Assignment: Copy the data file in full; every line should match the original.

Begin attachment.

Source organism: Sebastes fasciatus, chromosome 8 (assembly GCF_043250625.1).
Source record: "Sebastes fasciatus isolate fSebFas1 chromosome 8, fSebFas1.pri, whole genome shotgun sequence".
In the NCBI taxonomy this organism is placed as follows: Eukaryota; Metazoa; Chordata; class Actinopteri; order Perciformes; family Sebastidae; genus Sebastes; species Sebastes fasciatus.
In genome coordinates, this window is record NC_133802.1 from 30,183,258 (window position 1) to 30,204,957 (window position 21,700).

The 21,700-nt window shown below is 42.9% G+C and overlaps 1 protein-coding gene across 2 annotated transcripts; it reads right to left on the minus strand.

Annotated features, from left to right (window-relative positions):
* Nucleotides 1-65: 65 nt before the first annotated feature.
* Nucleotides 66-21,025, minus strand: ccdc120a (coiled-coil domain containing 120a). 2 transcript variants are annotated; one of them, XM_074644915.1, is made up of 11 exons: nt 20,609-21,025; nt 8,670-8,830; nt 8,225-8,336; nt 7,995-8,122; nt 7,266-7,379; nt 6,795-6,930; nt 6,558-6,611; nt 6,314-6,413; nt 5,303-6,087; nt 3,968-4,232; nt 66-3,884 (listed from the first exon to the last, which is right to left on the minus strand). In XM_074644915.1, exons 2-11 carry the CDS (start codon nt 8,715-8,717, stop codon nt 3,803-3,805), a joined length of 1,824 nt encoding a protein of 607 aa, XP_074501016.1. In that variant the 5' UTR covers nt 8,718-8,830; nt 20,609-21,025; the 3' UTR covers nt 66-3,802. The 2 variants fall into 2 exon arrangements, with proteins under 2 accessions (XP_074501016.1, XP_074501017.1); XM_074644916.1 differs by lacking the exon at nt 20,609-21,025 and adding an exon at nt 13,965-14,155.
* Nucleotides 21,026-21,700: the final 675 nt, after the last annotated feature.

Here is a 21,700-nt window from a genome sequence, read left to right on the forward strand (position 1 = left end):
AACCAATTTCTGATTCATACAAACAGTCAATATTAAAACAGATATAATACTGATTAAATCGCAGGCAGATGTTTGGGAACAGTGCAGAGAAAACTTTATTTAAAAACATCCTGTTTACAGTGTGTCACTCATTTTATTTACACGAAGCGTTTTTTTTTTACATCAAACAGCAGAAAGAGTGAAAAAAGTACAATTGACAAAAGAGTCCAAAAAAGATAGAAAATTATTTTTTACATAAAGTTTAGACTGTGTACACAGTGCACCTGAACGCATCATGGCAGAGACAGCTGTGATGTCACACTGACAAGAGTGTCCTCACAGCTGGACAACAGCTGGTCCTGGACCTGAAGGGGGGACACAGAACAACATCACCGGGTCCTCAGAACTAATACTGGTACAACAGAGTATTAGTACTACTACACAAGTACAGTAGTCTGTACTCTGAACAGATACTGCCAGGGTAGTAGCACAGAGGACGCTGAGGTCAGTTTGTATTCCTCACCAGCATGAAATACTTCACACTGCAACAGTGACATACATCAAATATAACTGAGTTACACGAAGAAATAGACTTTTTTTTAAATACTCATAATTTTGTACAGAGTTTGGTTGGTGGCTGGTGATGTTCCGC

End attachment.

Source organism: Sebastes fasciatus, chromosome 8 (assembly GCF_043250625.1).
Source record: "Sebastes fasciatus isolate fSebFas1 chromosome 8, fSebFas1.pri, whole genome shotgun sequence".
In the NCBI taxonomy this organism is placed as follows: Eukaryota; Metazoa; Chordata; class Actinopteri; order Perciformes; family Sebastidae; genus Sebastes; species Sebastes fasciatus.
In genome coordinates, this window is record NC_133802.1 from 30,183,258 (window position 1) to 30,204,957 (window position 21,700).

The 21,700-nt window shown below is 42.9% G+C and overlaps 1 protein-coding gene across 2 annotated transcripts; it reads right to left on the minus strand.

Annotated features, from left to right (window-relative positions):
* Nucleotides 1-65: 65 nt before the first annotated feature.
* Nucleotides 66-21,025, minus strand: ccdc120a (coiled-coil domain containing 120a). 2 transcript variants are annotated; one of them, XM_074644915.1, is made up of 11 exons: nt 20,609-21,025; nt 8,670-8,830; nt 8,225-8,336; nt 7,995-8,122; nt 7,266-7,379; nt 6,795-6,930; nt 6,558-6,611; nt 6,314-6,413; nt 5,303-6,087; nt 3,968-4,232; nt 66-3,884 (listed from the first exon to the last, which is right to left on the minus strand). In XM_074644915.1, exons 2-11 carry the CDS (start codon nt 8,715-8,717, stop codon nt 3,803-3,805), a joined length of 1,824 nt encoding a protein of 607 aa, XP_074501016.1. In that variant the 5' UTR covers nt 8,718-8,830; nt 20,609-21,025; the 3' UTR covers nt 66-3,802. The 2 variants fall into 2 exon arrangements, with proteins under 2 accessions (XP_074501016.1, XP_074501017.1); XM_074644916.1 differs by lacking the exon at nt 20,609-21,025 and adding an exon at nt 13,965-14,155.
* Nucleotides 21,026-21,700: the final 675 nt, after the last annotated feature.

Here is a 21,700-nt window from a genome sequence, read left to right on the forward strand (position 1 = left end):
AACCAATTTCTGATTCATACAAACAGTCAATATTAAAACAGATATAATACTGATTAAATCGCAGGCAGATGTTTGGGAACAGTGCAGAGAAAACTTTATTTAAAAACATCCTGTTTACAGTGTGTCACTCATTTTATTTACACGAAGCGTTTTTTTTTTACATCAAACAGCAGAAAGAGTGAAAAAAGTACAATTGACAAAAGAGTCCAAAAAAGATAGAAAATTATTTTTTACATAAAGTTTAGACTGTGTACACAGTGCACCTGAACGCATCATGGCAGAGACAGCTGTGATGTCACACTGACAAGAGTGTCCTCACAGCTGGACAACAGCTGGTCCTGGACCTGAAGGGGGGACACAGAACAACATCACCGGGTCCTCAGAACTAATACTGGTACAACAGAGTATTAGTACTACTACACAAGTACAGTAGTCTGTACTCTGAACAGATACTGCCAGGGTAGTAGCACAGAGGACGCTGAGGTCAGTTTGTATTCCTCACCAGCATGAAATACTTCACACTGCAACAGTGACATACATCAAATATAACTGAGTTACACGAAGAAATAGACTTTTTTTTAAATACTCATAATTTTGTACAGAGTTTGGTTGGTGGCTGGTGATGTTCCGC